I believe we must treat our political foes with respect in the arena of public opinion. And so I will dedicate this post to the Governor of Alaska. This is Banned Books Week, and it’s always appropriate to look at what drives literary censorship in this country. According to the American Library Association, more than 400 books were challenged in 2007. The 10 most challenged titles were:
1. And Tango Makes Three by Justin Richardson and Peter Parnell
2. The Chocolate War by Robert Cormier
3. Olive’s Ocean by Kevin Henkes
4. The Golden Compass by Philip Pullman
5. The Adventures of Huckleberry Finn by Mark Twain
6. The Color Purple by Alice Walker
7. TTYL by Lauren Myracle
8. I Know Why the Caged Bird Sings by Maya Angelou
9. It’s Perfectly Normal by Robie Harris
10. The Perks of Being a Wallflower by Stephen Chbosky
Click here to see why these books were challenged. And read one of ’em. That’ll show the bastards.
For many years now, curmudgeon-blogger-painter-author James Howard Kunstler has been predicting the downfall of America’s vast consumer society in stark terms, in his non-fiction books (like his 2006 The Long Emergency) and on his iconic blog, Clusterfuck Nation. Read Kunstler for a couple of weeks, and he will piss you off. Read him for a few months, and you’ll question the financial underpinnings of the western world – some of the verities slowly begin to fray. Two months ago, for example, Kunstler posted a typical essay called “The Coming Re-Becoming” that factored the assumptions we Americans make for our strength and general well-being in the alleys and by-ways of sheer luck:
Everywhere you turn in this nation, you see a society primed for implosion. We seem unaware how extraordinary the American experience has been, especially in the last hundred years. By this, I don’t mean that we are a better people than any other society — these days, ordinary people in the USA make an effort to appear thuggish and act surly, as though we were a nation of convicts — but for decade-upon-decade, we were very fortunate. Even the Great Depression of the 1930s may seem like a relatively peaceful and gentle “time out” from a frantic era of hypertrophic growth, compared to the storm we’re sailing into now.
Fortunate, indeed – and now that the entire financial system is shaking, I’d like to recommend Kunstler’s 10th novel, World Made by Hand, a sharp cinematic imagining on everyday American life after the failure of the energy grid.
I read the book between trips upstate this summer, which was perfectly appropriate, as World Made by Hand unfolds in the sleepy town of Union Grove, New York along the Hudson River north of Albany – a region down on its economic luck even before the apocalyptic events hinted at in Kunstler’s tale. But as Robert Earle, a former software engineer, attempts to balance his base own survival with more human pursuits in a town edging toward violence and anarchy, we glimpse that world through his eyes.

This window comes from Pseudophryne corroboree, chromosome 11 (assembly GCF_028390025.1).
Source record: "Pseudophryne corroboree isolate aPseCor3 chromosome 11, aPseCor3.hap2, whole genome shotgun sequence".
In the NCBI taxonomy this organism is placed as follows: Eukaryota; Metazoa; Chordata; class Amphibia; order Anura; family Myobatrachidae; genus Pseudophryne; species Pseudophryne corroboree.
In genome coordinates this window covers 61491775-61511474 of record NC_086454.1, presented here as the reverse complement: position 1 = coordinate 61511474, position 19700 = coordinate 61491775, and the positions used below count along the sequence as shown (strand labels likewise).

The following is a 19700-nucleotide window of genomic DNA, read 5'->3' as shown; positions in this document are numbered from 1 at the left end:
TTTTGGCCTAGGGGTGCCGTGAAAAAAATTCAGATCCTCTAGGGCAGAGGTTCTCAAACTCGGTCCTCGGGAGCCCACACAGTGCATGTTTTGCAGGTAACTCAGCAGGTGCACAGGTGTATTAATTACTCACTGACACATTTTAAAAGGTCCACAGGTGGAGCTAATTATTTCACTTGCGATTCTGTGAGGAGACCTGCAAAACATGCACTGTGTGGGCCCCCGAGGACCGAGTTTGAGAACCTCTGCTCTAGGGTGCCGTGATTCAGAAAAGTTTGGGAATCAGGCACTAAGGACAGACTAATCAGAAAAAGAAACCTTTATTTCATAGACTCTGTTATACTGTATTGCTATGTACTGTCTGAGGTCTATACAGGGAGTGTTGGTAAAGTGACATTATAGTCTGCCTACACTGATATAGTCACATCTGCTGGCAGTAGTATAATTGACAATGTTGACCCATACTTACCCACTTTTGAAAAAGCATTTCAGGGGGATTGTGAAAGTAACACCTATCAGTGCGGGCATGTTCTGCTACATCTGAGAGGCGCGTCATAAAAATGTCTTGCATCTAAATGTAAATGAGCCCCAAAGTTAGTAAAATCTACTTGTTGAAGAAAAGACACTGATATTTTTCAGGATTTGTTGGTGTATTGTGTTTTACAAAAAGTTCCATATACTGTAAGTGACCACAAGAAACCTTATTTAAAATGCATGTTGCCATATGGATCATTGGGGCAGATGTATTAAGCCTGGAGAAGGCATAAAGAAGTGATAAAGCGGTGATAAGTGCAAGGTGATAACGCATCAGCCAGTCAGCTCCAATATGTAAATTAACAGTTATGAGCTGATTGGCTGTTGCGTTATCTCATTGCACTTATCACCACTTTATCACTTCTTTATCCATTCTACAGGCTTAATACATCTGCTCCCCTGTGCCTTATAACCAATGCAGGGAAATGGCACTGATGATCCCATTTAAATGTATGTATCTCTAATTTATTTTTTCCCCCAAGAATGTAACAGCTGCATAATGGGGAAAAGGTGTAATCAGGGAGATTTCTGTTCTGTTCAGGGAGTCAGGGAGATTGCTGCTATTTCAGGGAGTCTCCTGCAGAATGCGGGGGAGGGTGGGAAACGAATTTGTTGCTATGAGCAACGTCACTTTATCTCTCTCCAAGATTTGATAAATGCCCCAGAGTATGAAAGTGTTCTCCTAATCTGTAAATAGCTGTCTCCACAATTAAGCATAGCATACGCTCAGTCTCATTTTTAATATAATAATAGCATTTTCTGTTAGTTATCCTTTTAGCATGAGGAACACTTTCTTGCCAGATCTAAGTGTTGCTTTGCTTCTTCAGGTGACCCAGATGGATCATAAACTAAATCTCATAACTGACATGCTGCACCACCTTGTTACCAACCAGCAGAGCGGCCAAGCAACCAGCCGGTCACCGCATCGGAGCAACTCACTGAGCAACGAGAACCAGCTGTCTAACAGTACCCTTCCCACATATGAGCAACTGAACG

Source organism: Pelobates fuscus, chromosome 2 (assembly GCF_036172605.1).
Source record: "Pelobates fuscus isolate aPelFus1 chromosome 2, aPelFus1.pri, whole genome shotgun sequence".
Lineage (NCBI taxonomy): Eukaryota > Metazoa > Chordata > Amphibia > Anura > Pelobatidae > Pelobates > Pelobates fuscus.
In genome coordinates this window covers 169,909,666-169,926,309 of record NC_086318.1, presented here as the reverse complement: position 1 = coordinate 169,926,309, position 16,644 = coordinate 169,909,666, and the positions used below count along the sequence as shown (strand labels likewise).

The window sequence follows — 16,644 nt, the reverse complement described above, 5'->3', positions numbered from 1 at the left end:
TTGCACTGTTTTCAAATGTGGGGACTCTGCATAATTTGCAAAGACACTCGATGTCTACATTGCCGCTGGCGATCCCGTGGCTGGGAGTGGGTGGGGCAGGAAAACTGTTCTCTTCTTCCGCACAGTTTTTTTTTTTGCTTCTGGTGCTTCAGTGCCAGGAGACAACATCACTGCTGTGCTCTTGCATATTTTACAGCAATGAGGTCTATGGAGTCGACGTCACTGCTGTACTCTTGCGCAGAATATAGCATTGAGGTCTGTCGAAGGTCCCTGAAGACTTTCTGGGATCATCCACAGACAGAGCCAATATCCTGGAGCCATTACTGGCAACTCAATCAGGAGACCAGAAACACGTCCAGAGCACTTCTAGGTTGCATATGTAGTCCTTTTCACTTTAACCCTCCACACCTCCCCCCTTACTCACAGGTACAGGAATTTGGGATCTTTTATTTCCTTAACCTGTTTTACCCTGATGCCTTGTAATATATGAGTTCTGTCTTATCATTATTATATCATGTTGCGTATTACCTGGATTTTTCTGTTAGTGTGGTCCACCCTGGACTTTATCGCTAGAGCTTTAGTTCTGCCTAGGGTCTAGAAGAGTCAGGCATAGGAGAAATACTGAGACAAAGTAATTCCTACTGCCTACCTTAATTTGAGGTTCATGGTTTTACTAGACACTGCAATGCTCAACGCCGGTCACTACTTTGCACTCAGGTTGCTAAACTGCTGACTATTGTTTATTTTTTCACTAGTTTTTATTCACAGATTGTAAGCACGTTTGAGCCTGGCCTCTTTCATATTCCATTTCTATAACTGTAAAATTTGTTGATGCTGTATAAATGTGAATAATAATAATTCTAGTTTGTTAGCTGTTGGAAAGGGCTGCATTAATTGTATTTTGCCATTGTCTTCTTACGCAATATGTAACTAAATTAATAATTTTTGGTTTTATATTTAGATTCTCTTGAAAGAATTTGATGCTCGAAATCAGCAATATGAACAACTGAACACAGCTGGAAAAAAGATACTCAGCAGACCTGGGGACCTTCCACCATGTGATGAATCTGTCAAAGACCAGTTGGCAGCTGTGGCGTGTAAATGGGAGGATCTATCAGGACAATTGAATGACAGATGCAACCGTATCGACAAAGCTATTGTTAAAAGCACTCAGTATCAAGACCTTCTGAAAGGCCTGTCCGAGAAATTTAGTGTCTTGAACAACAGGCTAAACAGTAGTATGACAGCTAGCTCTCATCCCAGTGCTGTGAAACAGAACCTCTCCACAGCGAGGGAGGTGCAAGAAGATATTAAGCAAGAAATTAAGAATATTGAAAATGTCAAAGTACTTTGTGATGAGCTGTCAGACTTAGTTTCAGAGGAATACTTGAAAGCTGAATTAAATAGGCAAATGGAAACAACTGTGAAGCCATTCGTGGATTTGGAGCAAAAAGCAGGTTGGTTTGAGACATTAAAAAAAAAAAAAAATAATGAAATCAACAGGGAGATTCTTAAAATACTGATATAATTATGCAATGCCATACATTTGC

The New York State Thruway as a walking trail. Abandoned strip malls, gas stations, and shopping outlets. The absence of mass media, except for the occasional Bible-thumping when the power cranks the radio back on. The real meaning of horsepower. In short, it’s like a field trip to an Amish village or a 19th century agrarian recreation – but littered with carcasses of automobiles, commerce, mass production and media. The Hudson is again the super-highway it was when the French and British fought for it. All food is produced locally. Drugs are scarce to non-existent, and contagion sweeps away whole generations. Recycling isn’t a feel-good fad – it’s survival. And violence in the absence of real law threatens the last of civilization.
The people in World Made by Hand are thin; they’re hungry, sure – but there’s not too much meat to their characters, either. Women fare the worst: feminism has not survived, and they are reduced either to a means of production or sad, wandering specters. The men aren’t much better, because life has become cheapened and introspection has as much validity as 50-inch Trinitron.
The most affecting character is the cultish preacher Brother Jobe who comes to town to build a new community of believers, only to find personal tragedy. Jobe has seen trouble all over the east coast, and knows that his chances in upstate New York are his last; although things are bad, they’re not as bad as elsewhere – there are terrorist bombs and lynch mobs across the land. The failed nation is rarely addressed directly, but unfolds in conversation – like this one between Earle and his new live-in lover, a young widow of Union Grove’s increasing violence:
“The world has become such a wicked place,” she said quietly, just a statement of fact
“There’s goodness here too.”
“Where is it?”
“In all the abiding virtues. Love, bravery, patience, honesty, justice, generosity, kindness. Beauty too. Mostly love.”
“I’m afraid sometimes that we drove those things out of existence.”
“No, we carry them in our hearts. They’re always with us.”
“I don’t know what’s in my heart anymore. It’s too dark to see.”
“Light follows darkness.”
To a writer and soap-box shouter like Kunstler, World Made by Hand is not so much of a warning as a promise. Yet, you can also sense a yearning from the author – who lives, after all, in Sarasota Springs – for a return to that earlier time. Indeed, there are portions of the new life in Union Grove that are admirable; the reliance on a communitarian movement for survival is one. A closer tie to the means of food production is another. You get the feeling the author himself thinks he might do well in the reinvention years he hints at in economic/political blog posts circa 2008.